Goth musicDelving into the darkness of goth music, it’s time to embrace a little nihilism…

Goth music – what is it?

Few musical genres are as fuzzily defined as goth. If you’re a modern day self-declared goth, into the savage industrial rhythms of Nine Inch Nails or Marilyn Manson, then you’ll probably find little to embrace in the dark, romantic stylings of All About Eve or Dead Can’t Dance.

Are there many Cure fans in love with deathrock, that more extreme form of goth that includes Christian Death and The Phantom Limbs? And surely there aren’t many Siouxsie And The Banshees aficionados who’d dive into the mosh-pit at an Evanescence gig.

So, for this Popscene, we’re sticking to British artists and the 80s. Even within those parameters it’s a very broad church, ranging from the claustrophobic doom-rock of Joy Division to the pomp and ceremony of The Cult. But what unifies all these bands?

Sonically, goth can be identified by minor chords and dramatic and/or melancholic melodies and lyrically, well, let’s just say there aren’t many bangers about beach parties or happy-ever-after love affairs.

Course, though the story of UK goth starts in the late 70s and early 80s, its origins stretch back much further. It was critic John Stickney who first coined the term “gothic rock” to describe the music of The Doors in October 1967 and there are slithers of goth in everything from The Velvet Underground to Iggy Pop and Berlin-era Bowie.

The post-punk UK incarnation of goth, however, centred around the Batcave club. Opening in 1982, it was to goth what The Blitz was to New Romantic, and boasted such names as Nick Cave, Robert Smith, Siouxsie Sioux, Steve Severin and Pete Murphy among its eyeliner-fixated patrons.

By the mid-80s it had gone mainstream with bands such as The Cult, Bauhaus, The Sisters Of Mercy and The Mission regular fixtures on Radio 1 and Top Of The Pops, while even fashion houses were copying the black-dyed, crimped hair and fishnet tops that were the uniform of every committed goth.

Though its heyday was the 80s, that original strain of goth is still with us, in the music of The Horrors, Strange Bones, Creux Lies and La Scaltra, among others.

And age hasn’t withered those first wavers either, with Robert Smith still admirably loyal to a look he originated in 1978 and Siouxsie Sioux set to headline this year’s Latitude Festival. It may be music obsessed with death, but in reality, it seems goth is a genre that refuses to die.

Essential singles

Bauhaus – Bela Lugosi’s Dead (1979)

Joy Division – Atmosphere (1980)

The Cult – She Sells Sanctuary (1985)

The Mission – Wasteland (1987)

The Sisters Of Mercy – Dominion (1988)

Essential albums

Siouxsie And The Banshees – Juju (1981)

Goth musicPossibly the Banshees’ finest album, if only for John McGeoch’s innovative guitar work, 1981’s Juju contains two of the band’s landmark singles, the darkly melodramatic Spellbound and shimmering Arabian Knights

Bauhaus – In The Flat Field (1980)

One of the first records from UK goth’s initial wave, In The Flat Field gave T-Rex-style glam a morbid makeover. Marc Bolan never sang about despair and desolation like Peter Murphy does on this scuzzy goth classic, which suffered terrible reviews at the time of its release. Proof, if ever was needed, that Bauhaus were ahead of the game in 1980.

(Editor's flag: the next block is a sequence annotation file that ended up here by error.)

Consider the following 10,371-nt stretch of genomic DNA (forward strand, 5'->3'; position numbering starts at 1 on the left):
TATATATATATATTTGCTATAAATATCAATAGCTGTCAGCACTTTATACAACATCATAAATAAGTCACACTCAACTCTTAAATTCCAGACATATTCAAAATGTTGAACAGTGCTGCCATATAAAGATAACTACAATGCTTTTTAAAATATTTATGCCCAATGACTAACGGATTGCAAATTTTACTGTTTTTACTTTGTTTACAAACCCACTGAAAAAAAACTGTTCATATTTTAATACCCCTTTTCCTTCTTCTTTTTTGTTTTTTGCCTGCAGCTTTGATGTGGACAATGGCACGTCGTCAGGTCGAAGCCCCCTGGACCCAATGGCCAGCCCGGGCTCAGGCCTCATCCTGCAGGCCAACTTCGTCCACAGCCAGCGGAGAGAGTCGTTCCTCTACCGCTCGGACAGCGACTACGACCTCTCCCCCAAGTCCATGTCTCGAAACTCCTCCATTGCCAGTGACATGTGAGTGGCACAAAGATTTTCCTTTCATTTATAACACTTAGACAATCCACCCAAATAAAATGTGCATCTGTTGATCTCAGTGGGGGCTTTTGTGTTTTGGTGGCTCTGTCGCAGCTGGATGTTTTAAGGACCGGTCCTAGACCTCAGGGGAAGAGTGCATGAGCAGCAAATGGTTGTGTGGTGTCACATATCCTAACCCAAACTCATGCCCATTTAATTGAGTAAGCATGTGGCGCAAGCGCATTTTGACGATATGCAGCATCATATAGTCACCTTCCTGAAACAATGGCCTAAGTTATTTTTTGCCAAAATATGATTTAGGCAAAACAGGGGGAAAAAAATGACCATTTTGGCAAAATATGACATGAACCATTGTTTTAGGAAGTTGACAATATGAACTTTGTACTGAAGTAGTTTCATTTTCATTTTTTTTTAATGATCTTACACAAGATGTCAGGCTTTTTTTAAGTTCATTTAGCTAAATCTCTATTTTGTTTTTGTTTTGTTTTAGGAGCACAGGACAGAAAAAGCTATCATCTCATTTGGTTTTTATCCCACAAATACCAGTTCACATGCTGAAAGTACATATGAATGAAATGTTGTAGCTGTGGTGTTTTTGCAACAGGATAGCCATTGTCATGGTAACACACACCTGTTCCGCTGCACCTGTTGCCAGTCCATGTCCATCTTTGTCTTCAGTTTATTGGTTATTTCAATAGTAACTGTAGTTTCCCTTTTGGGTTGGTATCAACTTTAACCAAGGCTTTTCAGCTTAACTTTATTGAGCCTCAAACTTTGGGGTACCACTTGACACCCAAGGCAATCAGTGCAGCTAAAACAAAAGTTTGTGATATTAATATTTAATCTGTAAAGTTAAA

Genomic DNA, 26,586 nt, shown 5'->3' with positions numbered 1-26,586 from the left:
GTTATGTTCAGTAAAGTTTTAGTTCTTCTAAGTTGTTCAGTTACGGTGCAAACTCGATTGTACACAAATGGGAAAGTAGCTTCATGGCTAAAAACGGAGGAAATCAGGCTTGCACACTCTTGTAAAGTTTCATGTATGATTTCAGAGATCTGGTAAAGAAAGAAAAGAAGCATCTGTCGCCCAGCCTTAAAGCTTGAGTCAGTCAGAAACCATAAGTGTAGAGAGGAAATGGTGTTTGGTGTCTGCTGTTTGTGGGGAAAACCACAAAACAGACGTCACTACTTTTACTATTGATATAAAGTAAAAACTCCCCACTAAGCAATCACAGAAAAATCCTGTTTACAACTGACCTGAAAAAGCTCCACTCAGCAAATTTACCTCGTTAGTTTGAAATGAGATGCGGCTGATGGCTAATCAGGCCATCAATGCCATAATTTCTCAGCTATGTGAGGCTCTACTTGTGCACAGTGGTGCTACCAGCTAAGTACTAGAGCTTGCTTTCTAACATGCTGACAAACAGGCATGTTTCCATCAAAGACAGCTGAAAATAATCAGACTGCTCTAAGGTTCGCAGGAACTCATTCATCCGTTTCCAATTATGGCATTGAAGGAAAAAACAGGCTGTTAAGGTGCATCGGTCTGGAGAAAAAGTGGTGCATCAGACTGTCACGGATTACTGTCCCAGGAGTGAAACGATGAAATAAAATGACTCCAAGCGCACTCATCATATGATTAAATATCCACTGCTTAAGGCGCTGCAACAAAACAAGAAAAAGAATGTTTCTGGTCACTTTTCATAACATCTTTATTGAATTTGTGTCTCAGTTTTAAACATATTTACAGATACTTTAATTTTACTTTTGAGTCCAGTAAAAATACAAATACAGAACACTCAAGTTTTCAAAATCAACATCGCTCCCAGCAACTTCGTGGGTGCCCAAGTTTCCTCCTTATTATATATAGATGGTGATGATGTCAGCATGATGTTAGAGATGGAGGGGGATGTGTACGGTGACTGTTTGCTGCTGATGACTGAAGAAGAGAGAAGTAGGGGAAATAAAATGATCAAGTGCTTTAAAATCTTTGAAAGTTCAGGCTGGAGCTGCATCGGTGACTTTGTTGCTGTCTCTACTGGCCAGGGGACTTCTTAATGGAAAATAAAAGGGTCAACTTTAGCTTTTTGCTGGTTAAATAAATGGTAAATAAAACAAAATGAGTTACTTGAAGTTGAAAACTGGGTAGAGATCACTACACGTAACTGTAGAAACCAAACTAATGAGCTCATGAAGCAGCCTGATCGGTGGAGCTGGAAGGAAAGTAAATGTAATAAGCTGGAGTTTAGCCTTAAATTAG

Alien Sex Fiend – Who’s Been Sleeping In My Brain (1983)

Darlings of the Batcave scene, Alien Sex Fiend were always on the more theatrical side of goth, as much Alice Cooper as Robert Smith, but their debut album is a keeper. Produced by Killing Joke’s Youth, its standout song remains the gloriously anthemic Ignore The Machine, though we also have a lot of time for the eerie rumble of I’m Her Frankenstein.

The Sisters Of Mercy – First And Last And Always (1985)

There’s not much goth music that you can dance to, but The Sisters Of Mercy always had a bit of rhythm to them, much of which is on this debut long-player from 1985. Saying that, Andrew Eldritch’s menacing, graveyard vocals still have the power to chill.

Essential artists

Siouxsie And The Banshees

As part of the so-called ‘Bromley Contingent’, Siouxsie Sioux was one of punk’s most prominent scenesters – she can be spotted preening in the background of the Sex Pistols’ legendary Bill Grundy interview – and formed Siouxsie And The Banshees with Steven Severin in 1976. Long-time drummer (and future Mr Sioux) Budgie arrived in 1979 in time to tour second album, Join Hands. The band would release 11 LPs in total, before splitting in 1996.

The Cure

Though Robert Smith has long denied that The Cure are, in fact, goth, it’s clear to most of us, through their look and music, that they tick most of the genre’s boxes. Formed in 1978 and still going strong despite multiple line-up changes, they’ve released 13 studio albums, though we’re still waiting on that long-promised next one. Songs Of A Lost World was announced by Smith as coming out prior to the band’s European tour last October, but while the concerts went ahead, there’s still no sign of it or its companion album with an as yet unrevealed title.


Formed in 1978 with the name Bauhaus 1919 (in reference to the first operating year of the famed German art school, Bauhaus), the band had shortened it in time for their debut single, Bela Lugosi’s Dead. Amazingly, given that song’s fame as one of goth’s signature numbers, it never charted in the UK. In fact, Bauhaus only managed two Top 40 hits, 1982’s Ziggy Stardust cover and 1983’s She’s In Parties. They split in 1983, but have reformed many times since and in March 2022 released their first new track in 14 years, Drink The New Wine.